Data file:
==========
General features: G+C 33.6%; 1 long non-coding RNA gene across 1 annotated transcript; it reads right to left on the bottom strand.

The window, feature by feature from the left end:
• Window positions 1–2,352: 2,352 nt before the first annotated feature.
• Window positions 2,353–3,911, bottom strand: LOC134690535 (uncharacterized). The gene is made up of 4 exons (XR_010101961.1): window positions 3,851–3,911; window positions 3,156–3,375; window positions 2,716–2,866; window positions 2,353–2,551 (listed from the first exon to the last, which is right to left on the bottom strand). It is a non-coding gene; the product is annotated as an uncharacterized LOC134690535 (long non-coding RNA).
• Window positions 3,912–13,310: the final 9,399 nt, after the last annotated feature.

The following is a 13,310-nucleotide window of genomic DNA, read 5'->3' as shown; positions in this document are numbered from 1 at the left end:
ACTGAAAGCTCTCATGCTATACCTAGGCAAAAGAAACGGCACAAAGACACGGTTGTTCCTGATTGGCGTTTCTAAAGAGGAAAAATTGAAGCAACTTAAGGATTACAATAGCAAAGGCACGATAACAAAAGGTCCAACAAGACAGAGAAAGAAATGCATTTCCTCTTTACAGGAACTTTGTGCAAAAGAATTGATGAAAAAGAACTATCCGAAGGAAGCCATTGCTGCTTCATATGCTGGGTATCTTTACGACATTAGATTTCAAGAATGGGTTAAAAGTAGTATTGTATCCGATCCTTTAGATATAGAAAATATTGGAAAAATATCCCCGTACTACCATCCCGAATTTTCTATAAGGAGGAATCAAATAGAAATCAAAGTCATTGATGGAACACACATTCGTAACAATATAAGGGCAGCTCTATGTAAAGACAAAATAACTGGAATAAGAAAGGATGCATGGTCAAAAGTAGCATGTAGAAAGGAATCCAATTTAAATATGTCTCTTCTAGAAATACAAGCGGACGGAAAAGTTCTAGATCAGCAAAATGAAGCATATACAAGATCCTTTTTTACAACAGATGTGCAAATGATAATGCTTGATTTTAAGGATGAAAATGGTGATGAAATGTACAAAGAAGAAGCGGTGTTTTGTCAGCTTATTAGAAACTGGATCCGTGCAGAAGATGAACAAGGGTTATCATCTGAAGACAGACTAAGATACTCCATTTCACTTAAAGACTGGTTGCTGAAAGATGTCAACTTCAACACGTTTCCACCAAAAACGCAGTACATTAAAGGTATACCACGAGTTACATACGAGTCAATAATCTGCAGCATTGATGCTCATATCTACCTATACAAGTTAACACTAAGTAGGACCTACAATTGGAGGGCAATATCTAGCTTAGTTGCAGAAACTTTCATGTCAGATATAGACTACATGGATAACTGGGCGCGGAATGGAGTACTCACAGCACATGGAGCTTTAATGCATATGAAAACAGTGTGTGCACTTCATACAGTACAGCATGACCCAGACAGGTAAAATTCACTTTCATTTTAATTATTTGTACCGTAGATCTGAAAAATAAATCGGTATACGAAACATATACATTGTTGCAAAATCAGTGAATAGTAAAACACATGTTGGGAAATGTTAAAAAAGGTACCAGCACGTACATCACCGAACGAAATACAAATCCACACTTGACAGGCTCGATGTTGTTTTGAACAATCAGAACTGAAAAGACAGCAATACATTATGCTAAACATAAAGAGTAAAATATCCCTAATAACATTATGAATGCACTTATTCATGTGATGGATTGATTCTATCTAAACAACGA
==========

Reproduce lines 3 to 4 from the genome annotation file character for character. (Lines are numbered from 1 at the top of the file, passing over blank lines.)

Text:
• Window positions 1–2,352: 2,352 nt before the first annotated feature.
• Window positions 2,353–3,911, bottom strand: LOC134690535 (uncharacterized). The gene is made up of 4 exons (XR_010101961.1): window positions 3,851–3,911; window positions 3,156–3,375; window positions 2,716–2,866; window positions 2,353–2,551 (listed from the first exon to the last, which is right to left on the bottom strand). It is a non-coding gene; the product is annotated as an uncharacterized LOC134690535 (long non-coding RNA).